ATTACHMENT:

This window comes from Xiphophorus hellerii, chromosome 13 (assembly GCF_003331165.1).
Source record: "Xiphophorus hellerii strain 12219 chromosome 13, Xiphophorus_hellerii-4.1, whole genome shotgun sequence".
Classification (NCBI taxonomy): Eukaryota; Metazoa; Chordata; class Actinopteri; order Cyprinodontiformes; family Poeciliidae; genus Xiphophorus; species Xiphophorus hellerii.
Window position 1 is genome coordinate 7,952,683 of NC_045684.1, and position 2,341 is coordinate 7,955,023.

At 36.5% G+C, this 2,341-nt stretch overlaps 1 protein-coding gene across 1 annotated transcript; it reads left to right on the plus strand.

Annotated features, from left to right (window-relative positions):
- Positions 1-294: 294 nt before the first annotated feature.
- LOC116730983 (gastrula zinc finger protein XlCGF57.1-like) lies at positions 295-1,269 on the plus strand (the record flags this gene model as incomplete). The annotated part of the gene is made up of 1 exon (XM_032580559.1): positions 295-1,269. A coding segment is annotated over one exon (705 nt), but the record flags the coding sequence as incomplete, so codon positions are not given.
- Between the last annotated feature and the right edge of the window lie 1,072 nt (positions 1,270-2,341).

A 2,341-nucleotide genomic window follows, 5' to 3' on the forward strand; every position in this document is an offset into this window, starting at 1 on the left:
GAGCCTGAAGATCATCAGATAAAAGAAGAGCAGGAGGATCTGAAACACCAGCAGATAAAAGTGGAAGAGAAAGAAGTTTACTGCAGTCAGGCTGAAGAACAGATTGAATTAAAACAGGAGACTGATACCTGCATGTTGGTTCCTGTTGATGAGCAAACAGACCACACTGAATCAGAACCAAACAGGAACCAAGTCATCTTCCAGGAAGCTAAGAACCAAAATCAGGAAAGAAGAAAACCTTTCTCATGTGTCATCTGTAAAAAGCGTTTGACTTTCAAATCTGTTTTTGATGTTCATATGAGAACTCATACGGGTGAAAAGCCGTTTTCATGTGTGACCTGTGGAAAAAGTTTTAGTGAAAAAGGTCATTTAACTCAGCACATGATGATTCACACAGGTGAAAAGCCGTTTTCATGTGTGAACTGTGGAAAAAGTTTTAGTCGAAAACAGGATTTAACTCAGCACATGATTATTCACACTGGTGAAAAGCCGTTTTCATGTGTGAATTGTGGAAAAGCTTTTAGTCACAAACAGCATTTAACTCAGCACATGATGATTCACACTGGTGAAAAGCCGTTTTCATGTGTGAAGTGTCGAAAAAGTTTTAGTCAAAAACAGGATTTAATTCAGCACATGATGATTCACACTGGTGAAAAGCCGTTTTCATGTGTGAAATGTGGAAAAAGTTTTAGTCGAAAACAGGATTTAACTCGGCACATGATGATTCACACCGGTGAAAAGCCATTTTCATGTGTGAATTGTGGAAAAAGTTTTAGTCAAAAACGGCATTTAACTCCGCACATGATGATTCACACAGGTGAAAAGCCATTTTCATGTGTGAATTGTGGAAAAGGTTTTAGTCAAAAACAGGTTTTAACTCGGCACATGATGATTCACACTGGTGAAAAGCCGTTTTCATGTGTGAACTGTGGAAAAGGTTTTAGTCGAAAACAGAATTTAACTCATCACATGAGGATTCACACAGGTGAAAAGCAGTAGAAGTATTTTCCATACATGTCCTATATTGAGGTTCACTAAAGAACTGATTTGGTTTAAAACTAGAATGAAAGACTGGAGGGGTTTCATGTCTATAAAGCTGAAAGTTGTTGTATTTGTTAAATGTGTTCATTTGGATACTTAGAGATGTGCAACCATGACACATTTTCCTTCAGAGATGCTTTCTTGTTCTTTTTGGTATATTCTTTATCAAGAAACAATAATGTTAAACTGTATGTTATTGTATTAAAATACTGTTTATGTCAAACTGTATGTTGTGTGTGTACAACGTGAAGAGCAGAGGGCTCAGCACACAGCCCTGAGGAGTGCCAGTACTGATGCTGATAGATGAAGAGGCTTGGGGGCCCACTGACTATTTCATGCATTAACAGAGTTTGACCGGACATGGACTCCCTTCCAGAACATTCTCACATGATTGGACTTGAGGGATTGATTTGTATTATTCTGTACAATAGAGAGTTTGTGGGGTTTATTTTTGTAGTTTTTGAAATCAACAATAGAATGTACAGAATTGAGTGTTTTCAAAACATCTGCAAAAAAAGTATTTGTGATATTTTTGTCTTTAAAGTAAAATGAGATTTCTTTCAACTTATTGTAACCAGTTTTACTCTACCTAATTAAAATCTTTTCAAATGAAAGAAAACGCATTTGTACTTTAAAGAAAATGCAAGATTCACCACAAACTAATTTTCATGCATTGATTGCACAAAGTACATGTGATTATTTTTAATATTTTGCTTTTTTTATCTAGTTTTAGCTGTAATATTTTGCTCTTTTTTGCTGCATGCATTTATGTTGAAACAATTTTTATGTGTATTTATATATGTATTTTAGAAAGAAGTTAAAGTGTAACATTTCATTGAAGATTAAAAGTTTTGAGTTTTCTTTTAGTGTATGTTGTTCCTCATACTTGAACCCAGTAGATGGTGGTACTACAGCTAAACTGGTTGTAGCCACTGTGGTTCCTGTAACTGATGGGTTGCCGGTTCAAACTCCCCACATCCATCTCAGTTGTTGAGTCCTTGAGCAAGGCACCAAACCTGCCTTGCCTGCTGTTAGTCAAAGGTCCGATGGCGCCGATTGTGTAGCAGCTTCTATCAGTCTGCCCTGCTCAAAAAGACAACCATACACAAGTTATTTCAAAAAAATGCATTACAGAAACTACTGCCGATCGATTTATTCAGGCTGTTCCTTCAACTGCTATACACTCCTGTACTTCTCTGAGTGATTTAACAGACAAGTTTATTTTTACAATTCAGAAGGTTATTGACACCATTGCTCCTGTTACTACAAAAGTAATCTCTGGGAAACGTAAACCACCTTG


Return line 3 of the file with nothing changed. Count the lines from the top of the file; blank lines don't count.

Classification (NCBI taxonomy): Eukaryota; Metazoa; Chordata; class Actinopteri; order Cyprinodontiformes; family Poeciliidae; genus Xiphophorus; species Xiphophorus hellerii.